67% Of Consumerist Readers Are Cellphone Only

When asked about their home telephone situation, 67% of responding Consumerists said they only had a cellphone. 27.7% have both a cellphone and a landline. A paltry 3.6% only have a landline, and just 1.4% say the use neither cellphone or a landline, using payphones instead. The survey had 7735 participants. Clearly, the cellphone is king.

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  1. homerjay says:

    That number seems kinda high. I wonder how many cellphone-only’s are college students who use their cell phone while at college but when they’re home still take calls from mom & dad’s home phone.

    Personally I know of one person who doesn’t have a land line- but I’m a grown up and everyone I know has a house (including this person, actually)

  2. HrPingui says:

    But wht about people who live in a dorm and have a shared line for incoming calls, but have a skype/cellphone for normal use?

  3. Anonymous says:

    well the only way i could see having a home line, is if you have children who may need to use it in an emergency. but if your a twenty-thirty something, with no kids, a cell phone is all you need.

  4. hypnotik_jello says:

    I’m cellphone only but I have a skypeIn line hooked up to a wifi skypePhone. Guess that kind-of-sort-of counts as a land line?

  5. PinkBox says:

    No sense in paying for another line I’m only going to use to screen telemarketing calls.

  6. Sherryness says:

    I’m 40 years old, female, and have a 5 year old son. I got rid of my land line almost 3 years ago as an experiment and have never missed it. And I certainly don’t missing paying $30 to $50 month for something I don’t need.

  7. weave says:

    Er, that payphone only stat has me wondering about this poll. Someone was having a bit of fun here…

  8. kellyhelene says:

    @homerjay: I’m almost 30, and I don’t have a land line. In fact, I can’t think of anyone I know who does. So no, not just college kids.

    My roommate and I both have cells. We have free nights and weekends, the time we’re most likely to be home, and never go over our time anyways. Why pay $30 for something that will never be used?

  9. Anonymous says:

    Bells should take note. Many of us don’t purchase DSL because it requires a mandatory land-line with its associated taxes-and-fees, or the options for naked DSL in many parts doesn’t compete with, for instance, cable.

  10. TWinter says:

    Well, I think this survey says something about Consumerist readers – this crowd is the sort that tends to evaluate spending and habits a bit more often that your average person. The need for an old fashioned land line has faded from most people’s lives and Consumerist readers are ahead of the curve in realizing that.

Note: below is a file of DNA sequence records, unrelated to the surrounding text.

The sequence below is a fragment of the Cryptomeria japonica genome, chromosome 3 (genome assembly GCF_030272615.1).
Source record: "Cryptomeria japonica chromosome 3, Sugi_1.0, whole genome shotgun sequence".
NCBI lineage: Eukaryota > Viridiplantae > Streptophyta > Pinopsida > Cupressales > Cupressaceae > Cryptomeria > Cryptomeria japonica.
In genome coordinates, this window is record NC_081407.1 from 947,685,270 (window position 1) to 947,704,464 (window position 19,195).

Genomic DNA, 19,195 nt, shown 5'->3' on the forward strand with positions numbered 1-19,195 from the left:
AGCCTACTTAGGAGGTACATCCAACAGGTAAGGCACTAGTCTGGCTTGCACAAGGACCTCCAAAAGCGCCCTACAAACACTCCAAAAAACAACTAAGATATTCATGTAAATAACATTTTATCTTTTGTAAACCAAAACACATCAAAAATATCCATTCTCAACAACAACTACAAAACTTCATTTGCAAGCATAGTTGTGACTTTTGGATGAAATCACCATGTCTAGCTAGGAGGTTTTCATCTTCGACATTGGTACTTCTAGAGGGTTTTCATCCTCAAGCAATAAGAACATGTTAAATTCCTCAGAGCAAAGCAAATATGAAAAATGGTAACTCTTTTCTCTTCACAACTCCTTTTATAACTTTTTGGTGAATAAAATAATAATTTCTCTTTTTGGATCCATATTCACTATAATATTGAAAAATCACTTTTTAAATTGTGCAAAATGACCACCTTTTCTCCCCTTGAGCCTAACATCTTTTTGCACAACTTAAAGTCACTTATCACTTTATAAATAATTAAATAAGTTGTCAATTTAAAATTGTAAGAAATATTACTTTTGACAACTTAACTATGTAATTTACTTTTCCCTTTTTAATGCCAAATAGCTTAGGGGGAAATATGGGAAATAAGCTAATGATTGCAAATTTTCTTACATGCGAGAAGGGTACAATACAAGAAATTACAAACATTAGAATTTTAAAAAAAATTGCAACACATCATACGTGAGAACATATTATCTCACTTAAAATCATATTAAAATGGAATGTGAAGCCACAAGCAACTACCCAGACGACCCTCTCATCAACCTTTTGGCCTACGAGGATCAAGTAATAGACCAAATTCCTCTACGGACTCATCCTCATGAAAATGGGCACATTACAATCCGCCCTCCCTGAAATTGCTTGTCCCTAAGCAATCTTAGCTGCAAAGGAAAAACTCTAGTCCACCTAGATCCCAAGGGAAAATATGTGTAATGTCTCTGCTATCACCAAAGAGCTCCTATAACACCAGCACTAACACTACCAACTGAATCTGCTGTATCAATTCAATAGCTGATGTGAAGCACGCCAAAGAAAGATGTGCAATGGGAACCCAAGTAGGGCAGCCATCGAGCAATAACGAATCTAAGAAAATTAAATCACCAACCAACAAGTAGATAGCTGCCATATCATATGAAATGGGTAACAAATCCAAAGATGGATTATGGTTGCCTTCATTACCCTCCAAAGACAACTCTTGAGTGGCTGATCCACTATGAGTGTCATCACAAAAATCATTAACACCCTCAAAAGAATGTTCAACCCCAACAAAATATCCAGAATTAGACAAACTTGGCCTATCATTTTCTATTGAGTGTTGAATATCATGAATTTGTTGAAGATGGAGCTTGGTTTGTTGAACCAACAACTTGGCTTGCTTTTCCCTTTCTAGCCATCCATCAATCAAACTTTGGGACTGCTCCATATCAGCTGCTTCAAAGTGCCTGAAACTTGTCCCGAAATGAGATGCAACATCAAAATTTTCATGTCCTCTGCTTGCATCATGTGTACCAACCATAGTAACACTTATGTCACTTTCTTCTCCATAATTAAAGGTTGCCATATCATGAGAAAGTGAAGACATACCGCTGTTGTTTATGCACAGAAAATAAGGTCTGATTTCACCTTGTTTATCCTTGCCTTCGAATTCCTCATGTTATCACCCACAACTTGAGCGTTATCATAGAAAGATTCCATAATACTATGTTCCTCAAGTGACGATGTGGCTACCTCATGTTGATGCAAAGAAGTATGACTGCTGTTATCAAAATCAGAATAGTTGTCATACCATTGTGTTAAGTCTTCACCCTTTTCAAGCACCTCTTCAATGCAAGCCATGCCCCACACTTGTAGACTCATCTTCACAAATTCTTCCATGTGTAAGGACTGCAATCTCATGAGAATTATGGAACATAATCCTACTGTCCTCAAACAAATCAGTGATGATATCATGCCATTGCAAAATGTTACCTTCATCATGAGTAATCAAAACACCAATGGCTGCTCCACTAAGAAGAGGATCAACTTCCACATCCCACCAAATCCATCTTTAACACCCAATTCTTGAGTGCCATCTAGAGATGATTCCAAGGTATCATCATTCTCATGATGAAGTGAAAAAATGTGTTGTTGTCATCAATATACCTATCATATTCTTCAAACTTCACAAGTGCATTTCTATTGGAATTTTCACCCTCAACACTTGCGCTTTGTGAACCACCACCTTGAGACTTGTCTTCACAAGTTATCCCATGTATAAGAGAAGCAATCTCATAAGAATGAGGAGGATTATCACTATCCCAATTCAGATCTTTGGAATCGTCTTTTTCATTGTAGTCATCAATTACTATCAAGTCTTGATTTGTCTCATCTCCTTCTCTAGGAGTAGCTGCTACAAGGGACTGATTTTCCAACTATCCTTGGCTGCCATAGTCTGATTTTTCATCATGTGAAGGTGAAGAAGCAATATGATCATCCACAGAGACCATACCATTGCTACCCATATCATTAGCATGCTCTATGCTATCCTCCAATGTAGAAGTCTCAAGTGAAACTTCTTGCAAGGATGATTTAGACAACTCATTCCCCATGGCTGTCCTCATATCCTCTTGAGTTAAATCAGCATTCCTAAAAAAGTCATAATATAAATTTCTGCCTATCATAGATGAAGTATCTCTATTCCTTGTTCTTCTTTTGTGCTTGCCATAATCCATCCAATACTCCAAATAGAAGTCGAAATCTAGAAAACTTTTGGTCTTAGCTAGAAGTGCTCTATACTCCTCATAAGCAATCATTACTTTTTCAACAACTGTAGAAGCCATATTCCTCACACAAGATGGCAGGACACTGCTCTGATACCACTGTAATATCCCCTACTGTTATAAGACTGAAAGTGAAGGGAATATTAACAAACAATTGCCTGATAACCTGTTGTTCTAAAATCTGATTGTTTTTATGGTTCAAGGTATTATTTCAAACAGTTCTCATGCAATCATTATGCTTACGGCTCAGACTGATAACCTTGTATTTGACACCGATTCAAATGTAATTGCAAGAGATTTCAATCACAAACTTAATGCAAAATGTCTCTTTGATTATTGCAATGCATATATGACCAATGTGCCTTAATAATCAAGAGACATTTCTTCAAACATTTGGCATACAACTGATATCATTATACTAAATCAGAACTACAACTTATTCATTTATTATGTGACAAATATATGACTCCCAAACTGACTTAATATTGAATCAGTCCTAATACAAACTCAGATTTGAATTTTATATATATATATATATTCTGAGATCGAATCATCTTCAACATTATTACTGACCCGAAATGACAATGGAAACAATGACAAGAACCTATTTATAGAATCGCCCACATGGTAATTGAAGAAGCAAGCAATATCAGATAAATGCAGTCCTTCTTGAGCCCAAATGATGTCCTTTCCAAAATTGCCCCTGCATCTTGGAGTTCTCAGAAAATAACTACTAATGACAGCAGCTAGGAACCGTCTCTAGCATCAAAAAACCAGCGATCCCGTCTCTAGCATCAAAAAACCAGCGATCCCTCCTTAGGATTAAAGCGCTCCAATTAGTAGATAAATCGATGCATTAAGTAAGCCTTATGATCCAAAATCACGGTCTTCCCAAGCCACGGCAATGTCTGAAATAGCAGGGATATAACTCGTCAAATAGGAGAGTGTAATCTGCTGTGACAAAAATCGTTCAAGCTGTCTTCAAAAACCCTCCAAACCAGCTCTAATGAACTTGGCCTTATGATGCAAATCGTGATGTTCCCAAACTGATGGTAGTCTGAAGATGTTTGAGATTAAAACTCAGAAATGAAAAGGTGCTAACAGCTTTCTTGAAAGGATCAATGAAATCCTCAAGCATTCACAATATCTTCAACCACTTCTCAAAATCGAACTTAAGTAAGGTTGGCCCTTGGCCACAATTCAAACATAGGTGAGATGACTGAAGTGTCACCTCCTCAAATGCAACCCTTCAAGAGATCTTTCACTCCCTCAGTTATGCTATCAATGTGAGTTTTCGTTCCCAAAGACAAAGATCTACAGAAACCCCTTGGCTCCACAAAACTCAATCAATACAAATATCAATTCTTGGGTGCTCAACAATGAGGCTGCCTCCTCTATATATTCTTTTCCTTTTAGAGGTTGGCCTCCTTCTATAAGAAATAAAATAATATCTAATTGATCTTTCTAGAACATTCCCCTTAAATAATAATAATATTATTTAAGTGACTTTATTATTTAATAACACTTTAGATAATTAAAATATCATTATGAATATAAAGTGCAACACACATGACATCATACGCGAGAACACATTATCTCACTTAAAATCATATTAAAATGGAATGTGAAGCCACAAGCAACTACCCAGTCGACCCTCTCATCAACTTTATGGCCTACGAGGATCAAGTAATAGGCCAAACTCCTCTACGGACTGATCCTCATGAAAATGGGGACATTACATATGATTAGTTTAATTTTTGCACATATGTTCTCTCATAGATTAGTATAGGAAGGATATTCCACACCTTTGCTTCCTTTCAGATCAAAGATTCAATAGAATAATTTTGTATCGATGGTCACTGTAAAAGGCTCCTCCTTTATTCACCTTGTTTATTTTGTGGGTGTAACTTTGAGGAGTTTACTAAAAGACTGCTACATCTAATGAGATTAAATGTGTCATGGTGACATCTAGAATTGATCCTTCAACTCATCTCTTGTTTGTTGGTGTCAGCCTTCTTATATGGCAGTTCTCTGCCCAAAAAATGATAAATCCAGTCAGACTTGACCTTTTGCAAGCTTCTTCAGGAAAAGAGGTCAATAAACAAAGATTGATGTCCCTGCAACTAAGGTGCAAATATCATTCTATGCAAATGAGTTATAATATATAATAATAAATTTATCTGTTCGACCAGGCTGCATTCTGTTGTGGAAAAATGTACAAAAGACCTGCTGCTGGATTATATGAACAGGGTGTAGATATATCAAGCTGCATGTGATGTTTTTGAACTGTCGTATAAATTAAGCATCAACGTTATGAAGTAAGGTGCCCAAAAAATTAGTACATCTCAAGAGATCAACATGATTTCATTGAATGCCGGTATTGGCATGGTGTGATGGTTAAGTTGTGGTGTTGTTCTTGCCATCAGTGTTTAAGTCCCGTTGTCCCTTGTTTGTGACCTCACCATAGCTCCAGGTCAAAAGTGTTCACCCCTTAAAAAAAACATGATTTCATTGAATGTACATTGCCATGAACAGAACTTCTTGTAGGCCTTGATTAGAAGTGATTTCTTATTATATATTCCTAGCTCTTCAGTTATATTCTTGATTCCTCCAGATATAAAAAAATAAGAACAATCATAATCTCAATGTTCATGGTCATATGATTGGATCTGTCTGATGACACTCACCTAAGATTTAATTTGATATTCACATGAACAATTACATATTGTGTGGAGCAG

I do still have a land line, but I only have it for the DSL. If the cable company in my town were a little less evil or if there were some other half way decent internet option, I would probably be done with the phone company too.

  11. Snakeophelia says:

    Are the people who say they use only payphones surfing Consumerist at the library?

  12. Seems like these are the kind of people who must not make too many international calls. Half my family lives in the UK ( I used to .. long story). I could not afford to call them if I had only a cell phone. Yikes!

  13. levenhopper says:

    I want to see the results of the demographics survey before I believe the accuracy of this as it applies to the general public.

  14. homerjay says:

    @kellyhelene: Makes sense… I just didn’t know it was becoming THAT widespread. You crazy kids and your new wire-free concepts.

  15. JustAGuy2 says:

    All this tells us is that Consumerist users skew young.

  16. CumaeanSibyl says:

    If I had my way, I wouldn’t own a cell phone at all. We finally bought one last year because we were driving ten hours each way for Christmas vacation in an old car, so we wanted to have something for emergencies. Outside of such situations, we barely use the stupid thing — it spends 90% of its time sitting on a table somewhere. We’re not really losing money on it, since it’s a prepaid plan, so it’s not like I resent the expense; I just prefer landlines and I have no reason to carry a phone when I’m out of the house.

  17. alhypo says:

    Speaking from a statistical perspective, you can’t possibly draw any conclusions from this. However, go ahead and have your anecdotal field-day.

  18. MyCokesBiggerThanYours says:

    I am not surprised by these results at all. Afterall, the whole theme of this site is to be a smart consumer. Why pay for two phones if all you need is one? THe cell phone is the logical choice because it has more features and greater flexibility. The era of hating the cell phone is long over. Its time to hate the landline.

  19. coreyander says:

    not scientific!

  20. MercuryPDX says:

    @TWinter: Amen to that. DSL is the ONLY reason I have to have a landline, because my phone company won’t just give it naked.

    I did make sure it’s the cheapest landline they had, with no long distance or extra features on it.

  21. veronykah says:

    @MercuryPDX: I definitely woulnd’t have a home phone if it weren’t for DSL either. I have the measured rate plan and was totally amused to find out that on my rate plan which is $10/mo I end up paying MORE for charges, surcharges and taxes than for the actual phone line.
    Interstate subscriber line charge = $6.50 ?????
    The other taxes etc add up to $8.28??
    On a $10 a month plan…I hope these companies aren’t wondering WHY there are less and less landline users.